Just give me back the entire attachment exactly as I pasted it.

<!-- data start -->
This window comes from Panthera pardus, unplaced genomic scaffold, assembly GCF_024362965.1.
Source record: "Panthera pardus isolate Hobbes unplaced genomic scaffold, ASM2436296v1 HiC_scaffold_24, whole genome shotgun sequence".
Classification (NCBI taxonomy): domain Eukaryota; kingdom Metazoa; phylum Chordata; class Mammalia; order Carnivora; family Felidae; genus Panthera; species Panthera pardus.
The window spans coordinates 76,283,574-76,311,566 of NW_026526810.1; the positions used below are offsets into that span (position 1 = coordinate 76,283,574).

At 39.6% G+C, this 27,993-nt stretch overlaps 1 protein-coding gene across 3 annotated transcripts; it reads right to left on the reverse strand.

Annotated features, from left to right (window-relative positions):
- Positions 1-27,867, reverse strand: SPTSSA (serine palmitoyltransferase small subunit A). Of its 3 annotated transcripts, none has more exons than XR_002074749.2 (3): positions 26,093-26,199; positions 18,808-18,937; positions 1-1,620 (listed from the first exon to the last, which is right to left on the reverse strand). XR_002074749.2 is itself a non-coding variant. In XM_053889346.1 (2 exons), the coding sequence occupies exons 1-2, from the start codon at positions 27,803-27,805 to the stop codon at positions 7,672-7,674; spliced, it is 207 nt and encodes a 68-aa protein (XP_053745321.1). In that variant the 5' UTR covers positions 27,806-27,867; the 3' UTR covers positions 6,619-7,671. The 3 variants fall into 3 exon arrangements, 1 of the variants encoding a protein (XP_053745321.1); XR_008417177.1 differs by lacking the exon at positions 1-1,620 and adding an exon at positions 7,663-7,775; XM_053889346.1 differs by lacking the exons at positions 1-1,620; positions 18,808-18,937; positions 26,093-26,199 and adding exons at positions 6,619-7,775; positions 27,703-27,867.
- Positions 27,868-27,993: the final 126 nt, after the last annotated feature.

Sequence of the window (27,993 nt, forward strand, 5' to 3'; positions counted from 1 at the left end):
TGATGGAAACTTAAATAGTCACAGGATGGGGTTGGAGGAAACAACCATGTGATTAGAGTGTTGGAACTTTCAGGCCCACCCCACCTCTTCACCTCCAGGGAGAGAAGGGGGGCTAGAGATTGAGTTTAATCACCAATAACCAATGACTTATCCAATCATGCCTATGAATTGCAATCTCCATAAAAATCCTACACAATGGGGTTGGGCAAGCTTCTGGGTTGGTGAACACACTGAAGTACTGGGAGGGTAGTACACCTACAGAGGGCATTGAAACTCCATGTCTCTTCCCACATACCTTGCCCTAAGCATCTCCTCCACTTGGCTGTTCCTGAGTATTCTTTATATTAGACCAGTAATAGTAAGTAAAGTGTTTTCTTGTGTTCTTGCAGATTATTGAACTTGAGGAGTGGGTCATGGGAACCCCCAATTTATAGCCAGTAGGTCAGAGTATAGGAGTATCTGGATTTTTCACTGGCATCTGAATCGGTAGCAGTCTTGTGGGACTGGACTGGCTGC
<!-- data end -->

This window comes from Panthera pardus, unplaced genomic scaffold, assembly GCF_024362965.1.
Source record: "Panthera pardus isolate Hobbes unplaced genomic scaffold, ASM2436296v1 HiC_scaffold_24, whole genome shotgun sequence".
Classification (NCBI taxonomy): domain Eukaryota; kingdom Metazoa; phylum Chordata; class Mammalia; order Carnivora; family Felidae; genus Panthera; species Panthera pardus.
The window spans coordinates 76,283,574-76,311,566 of NW_026526810.1; the positions used below are offsets into that span (position 1 = coordinate 76,283,574).

At 39.6% G+C, this 27,993-nt stretch overlaps 1 protein-coding gene across 3 annotated transcripts; it reads right to left on the reverse strand.

Annotated features, from left to right (window-relative positions):
- Positions 1-27,867, reverse strand: SPTSSA (serine palmitoyltransferase small subunit A). Of its 3 annotated transcripts, none has more exons than XR_002074749.2 (3): positions 26,093-26,199; positions 18,808-18,937; positions 1-1,620 (listed from the first exon to the last, which is right to left on the reverse strand). XR_002074749.2 is itself a non-coding variant. In XM_053889346.1 (2 exons), the coding sequence occupies exons 1-2, from the start codon at positions 27,803-27,805 to the stop codon at positions 7,672-7,674; spliced, it is 207 nt and encodes a 68-aa protein (XP_053745321.1). In that variant the 5' UTR covers positions 27,806-27,867; the 3' UTR covers positions 6,619-7,671. The 3 variants fall into 3 exon arrangements, 1 of the variants encoding a protein (XP_053745321.1); XR_008417177.1 differs by lacking the exon at positions 1-1,620 and adding an exon at positions 7,663-7,775; XM_053889346.1 differs by lacking the exons at positions 1-1,620; positions 18,808-18,937; positions 26,093-26,199 and adding exons at positions 6,619-7,775; positions 27,703-27,867.
- Positions 27,868-27,993: the final 126 nt, after the last annotated feature.

Sequence of the window (27,993 nt, forward strand, 5' to 3'; positions counted from 1 at the left end):
TGATGGAAACTTAAATAGTCACAGGATGGGGTTGGAGGAAACAACCATGTGATTAGAGTGTTGGAACTTTCAGGCCCACCCCACCTCTTCACCTCCAGGGAGAGAAGGGGGGCTAGAGATTGAGTTTAATCACCAATAACCAATGACTTATCCAATCATGCCTATGAATTGCAATCTCCATAAAAATCCTACACAATGGGGTTGGGCAAGCTTCTGGGTTGGTGAACACACTGAAGTACTGGGAGGGTAGTACACCTACAGAGGGCATTGAAACTCCATGTCTCTTCCCACATACCTTGCCCTAAGCATCTCCTCCACTTGGCTGTTCCTGAGTATTCTTTATATTAGACCAGTAATAGTAAGTAAAGTGTTTTCTTGTGTTCTTGCAGATTATTGAACTTGAGGAGTGGGTCATGGGAACCCCCAATTTATAGCCAGTAGGTCAGAGTATAGGAGTATCTGGATTTTTCACTGGCATCTGAATCGGTAGCAGTCTTGTGGGACTGGACTGGCTGC